Peter Englund, transl. Peter Graves
The Beauty and the Sorrow: An Intimate History of the First World War
(Knopf Doubleday, 2011)
While popular demand for documentaries and studies on World War II never seems to cease, there is a considerably more restricted interest in World War I. This cannot be due to a lack of iconic works on the futility of the war, as it gave birth both to Käthe Kollwitz’s print “Nie wieder Krieg,” and Remarque’s All Quiet on the Western Front. That the Great War is overshadowed by its more horrifying sequel probably has more to do with its inability to engender a straightforward moral. Just the question of why it started, which leads to the question of whose fault it is, is a quite complicated affair. Well into the postwar years, there was an animated debate among historians of what caused the war, which split the sympathies between nationalism and imperialism, the assassination in Sarajevo, and the search for new markets. In his The Beauty and the Sorrow, Peter Englund sidesteps issues such as cause and guilt. With a wide panorama worthy of its messy reality, he instead exposes how the war was perceived at the time: Englund lets the reader follow 20 people of various nationalities experiencing the war through their diaries, letters, and memoirs.
At the same time as a French soldier gives the reader a glimpse into the murderous battle of Verdun at the Western Front, Englund’s diverse cast of characters enables him to take the reader to the less famous theaters of the war, such as in modern-day Iraq and East Africa. In the latter, through the perspective of a young Englishman, Englund depicts how even the armies could lose sight of the battles: The Germans and the British had a hard time finding each other in a vast area with demanding terrain in an oppressive heat. More generally, the cast illustrates how uneasily the drawn up national borders—and concomitant military alliances—sat with the reality on the ground. We meet a Danish-speaking German, reluctant to go to war for a country whose mother tongue he did not share; a young New Yorker deciding to run away from home to enlist in Italy together with 500 other Italian-Americans; and a Canadian in what is today Poland, whose husband was a subject of the Russian Czar, her children of the House of Habsburg, and herself, of the British crown. As the war caused unwonted death and destruction, Englund’s work quite obviously features a lot of sorrow. But, as the title indicates, Englund reminds the reader that the war had a flip side, for “what we perceive as darkness” was “to them light.” Alongside the familiar story of how the war was greeted by cheering crowds, he shows that it could operate as a vehicle for a women’s liberation of sorts, as an excuse for bored suburbanites looking for adventures, or even for flat-out adventurers seeking action at all costs, as in the case of a persistent Venezuelan named Rafael de Nogales, who was turned away by the Belgian, French, Serbian, and Russian armies before finally succeeding to sign up for the Ottomans.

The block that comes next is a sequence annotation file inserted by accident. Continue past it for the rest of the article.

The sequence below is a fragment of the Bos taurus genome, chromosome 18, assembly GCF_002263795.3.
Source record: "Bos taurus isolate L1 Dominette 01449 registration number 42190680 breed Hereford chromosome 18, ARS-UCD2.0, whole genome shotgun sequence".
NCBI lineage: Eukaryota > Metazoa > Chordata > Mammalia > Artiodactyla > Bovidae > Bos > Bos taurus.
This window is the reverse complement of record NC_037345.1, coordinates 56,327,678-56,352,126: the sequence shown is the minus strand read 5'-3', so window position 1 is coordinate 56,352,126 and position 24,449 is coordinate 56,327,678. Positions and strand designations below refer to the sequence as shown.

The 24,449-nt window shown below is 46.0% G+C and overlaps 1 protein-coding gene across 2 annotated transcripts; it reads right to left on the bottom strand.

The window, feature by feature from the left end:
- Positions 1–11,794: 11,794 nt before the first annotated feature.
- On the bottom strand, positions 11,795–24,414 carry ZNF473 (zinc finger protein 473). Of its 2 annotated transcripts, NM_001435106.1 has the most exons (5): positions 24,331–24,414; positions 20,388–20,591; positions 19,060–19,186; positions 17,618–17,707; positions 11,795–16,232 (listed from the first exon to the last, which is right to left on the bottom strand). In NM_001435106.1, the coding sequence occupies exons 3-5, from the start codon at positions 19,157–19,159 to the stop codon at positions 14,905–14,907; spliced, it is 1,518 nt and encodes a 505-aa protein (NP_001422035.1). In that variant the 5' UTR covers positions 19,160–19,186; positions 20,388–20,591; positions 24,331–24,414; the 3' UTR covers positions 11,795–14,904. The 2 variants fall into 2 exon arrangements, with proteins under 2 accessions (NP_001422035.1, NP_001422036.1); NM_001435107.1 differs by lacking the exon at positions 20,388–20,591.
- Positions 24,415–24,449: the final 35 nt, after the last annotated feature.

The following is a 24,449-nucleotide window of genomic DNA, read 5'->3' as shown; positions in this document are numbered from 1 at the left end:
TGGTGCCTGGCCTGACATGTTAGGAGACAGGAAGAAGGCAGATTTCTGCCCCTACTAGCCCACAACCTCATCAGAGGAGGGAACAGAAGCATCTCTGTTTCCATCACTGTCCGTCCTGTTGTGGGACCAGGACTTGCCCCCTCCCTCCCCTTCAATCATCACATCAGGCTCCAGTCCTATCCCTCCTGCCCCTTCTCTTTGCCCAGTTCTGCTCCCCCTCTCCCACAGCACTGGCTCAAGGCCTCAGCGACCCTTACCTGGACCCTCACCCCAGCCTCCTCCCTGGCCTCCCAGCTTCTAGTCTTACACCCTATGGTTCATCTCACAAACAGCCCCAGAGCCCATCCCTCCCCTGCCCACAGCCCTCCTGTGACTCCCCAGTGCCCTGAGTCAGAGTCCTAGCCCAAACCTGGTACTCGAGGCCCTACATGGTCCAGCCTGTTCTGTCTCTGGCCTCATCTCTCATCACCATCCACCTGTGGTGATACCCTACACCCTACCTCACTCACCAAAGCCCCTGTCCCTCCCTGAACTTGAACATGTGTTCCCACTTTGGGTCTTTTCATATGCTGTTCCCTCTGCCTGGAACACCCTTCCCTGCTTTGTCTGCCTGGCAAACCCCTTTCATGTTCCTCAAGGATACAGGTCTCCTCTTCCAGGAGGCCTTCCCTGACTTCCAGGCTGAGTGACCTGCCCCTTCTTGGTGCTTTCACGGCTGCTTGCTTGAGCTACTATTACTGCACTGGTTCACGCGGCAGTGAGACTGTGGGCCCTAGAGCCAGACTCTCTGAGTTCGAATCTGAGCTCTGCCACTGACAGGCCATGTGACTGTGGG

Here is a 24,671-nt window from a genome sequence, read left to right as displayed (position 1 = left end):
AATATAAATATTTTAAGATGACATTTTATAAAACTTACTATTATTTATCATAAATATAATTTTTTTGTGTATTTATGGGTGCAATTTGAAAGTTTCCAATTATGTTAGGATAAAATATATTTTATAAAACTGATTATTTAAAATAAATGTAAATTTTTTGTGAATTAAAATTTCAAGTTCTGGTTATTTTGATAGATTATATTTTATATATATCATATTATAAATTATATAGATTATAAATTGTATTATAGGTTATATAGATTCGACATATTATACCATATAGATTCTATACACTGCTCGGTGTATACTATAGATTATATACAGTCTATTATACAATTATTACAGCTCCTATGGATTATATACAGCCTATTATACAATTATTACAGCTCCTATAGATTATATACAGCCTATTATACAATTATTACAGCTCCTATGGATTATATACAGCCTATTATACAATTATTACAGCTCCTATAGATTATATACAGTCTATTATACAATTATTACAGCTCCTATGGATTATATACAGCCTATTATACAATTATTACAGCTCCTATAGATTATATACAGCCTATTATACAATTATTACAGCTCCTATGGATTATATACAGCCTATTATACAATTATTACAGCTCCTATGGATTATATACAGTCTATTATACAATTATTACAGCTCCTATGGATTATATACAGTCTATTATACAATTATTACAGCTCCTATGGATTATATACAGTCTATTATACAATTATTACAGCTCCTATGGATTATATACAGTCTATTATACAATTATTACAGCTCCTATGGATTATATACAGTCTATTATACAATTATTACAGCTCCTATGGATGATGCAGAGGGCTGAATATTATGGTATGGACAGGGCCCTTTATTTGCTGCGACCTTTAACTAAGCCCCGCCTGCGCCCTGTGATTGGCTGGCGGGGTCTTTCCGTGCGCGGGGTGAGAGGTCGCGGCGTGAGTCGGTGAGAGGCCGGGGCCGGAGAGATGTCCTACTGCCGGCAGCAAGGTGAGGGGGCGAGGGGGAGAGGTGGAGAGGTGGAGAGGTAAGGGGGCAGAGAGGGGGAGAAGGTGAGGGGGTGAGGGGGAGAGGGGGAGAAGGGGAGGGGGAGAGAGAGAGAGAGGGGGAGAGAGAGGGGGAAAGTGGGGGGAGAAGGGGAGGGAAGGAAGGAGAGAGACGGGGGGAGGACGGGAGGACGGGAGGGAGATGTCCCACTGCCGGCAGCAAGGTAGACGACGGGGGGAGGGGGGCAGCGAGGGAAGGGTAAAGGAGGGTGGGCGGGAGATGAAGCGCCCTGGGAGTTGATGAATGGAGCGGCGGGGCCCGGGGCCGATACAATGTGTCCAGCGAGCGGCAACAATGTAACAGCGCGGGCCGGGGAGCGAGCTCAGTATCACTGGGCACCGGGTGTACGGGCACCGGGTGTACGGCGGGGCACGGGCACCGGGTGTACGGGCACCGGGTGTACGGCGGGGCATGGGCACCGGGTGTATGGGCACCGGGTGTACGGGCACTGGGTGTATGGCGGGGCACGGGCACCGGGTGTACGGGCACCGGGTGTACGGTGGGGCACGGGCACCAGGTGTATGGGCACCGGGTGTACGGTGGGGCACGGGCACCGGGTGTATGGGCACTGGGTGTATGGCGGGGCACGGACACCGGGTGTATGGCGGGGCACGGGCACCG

When giving voice to the everymen and -women of the past, historians more often than not restrict the account to a limited geographical area. In amassing such a motley crew, Englund could, on the contrary, claim to have pioneered the writing of transnational microhistory. He is able to do so by making time, not space, his ordering principle. Each short chapter describes a day in the war for the different characters. Their actions are juxtaposed no matter if they happen to be in Thessaloniki, Istanbul, or Paris. This gives the impression that one follows them into the event, in a way akin to how the viewer follows the characters into the car crash in Iñárritu’s film Amores Perros (2000). Yet, what separates Englund’s narrative from Iñárritu’s film is that the roads of his characters never cross. Still, Englund’s structure never seems far-fetched, not even when he holds back some characters’ entry into the narrative so as not to obstruct its seamless flow. By amplifying the drama rather than interrupting the exposition, his narrative does indeed become so captivating that one almost misses another, and more serious, problem: Englund never quite explains why he chose these people. The poignancy of this question is underlined by the fact that one character—and 15 chapters—has been added to the English translation; the Swedish original only featured 19 characters. But as the book draws to a close, its significance recedes from the foreground. One is more concerned with the three who have been killed along the way. And though not all of the remaining 17 experience the revolutionary fervor of the German seaman in Wilhelmshaven, or the Hungarian cavalryman returning home through a disintegrating Habsburg Empire, no one comes home to a country whose certainties are intact. As if, chillingly, wanting to emphasize the war’s disruptive effect on a prewar worldview and order, Englund ends with an excerpt on the reaction to the German capitulation from Hitler’s Mein Kampf.
Englund’s work is a very readable complement to more conventional historical accounts. Its structure reminds us that one never sees or experiences history. It is but an explanatory narrative retroactively superimposed on the past. And when those cannot be neatly applied, as in the case of World War I, studies like Englund’s are crucial. With the help of the biographies of a few real people, albeit possibly deliberately chosen, Englund masterfully exposes how excitement turned to disappointment, fear, and—foreshadowed in his epilogue—pathological hatred, better than comprehensive, meticulously referenced accounts narrated by omniscient historians could ever do.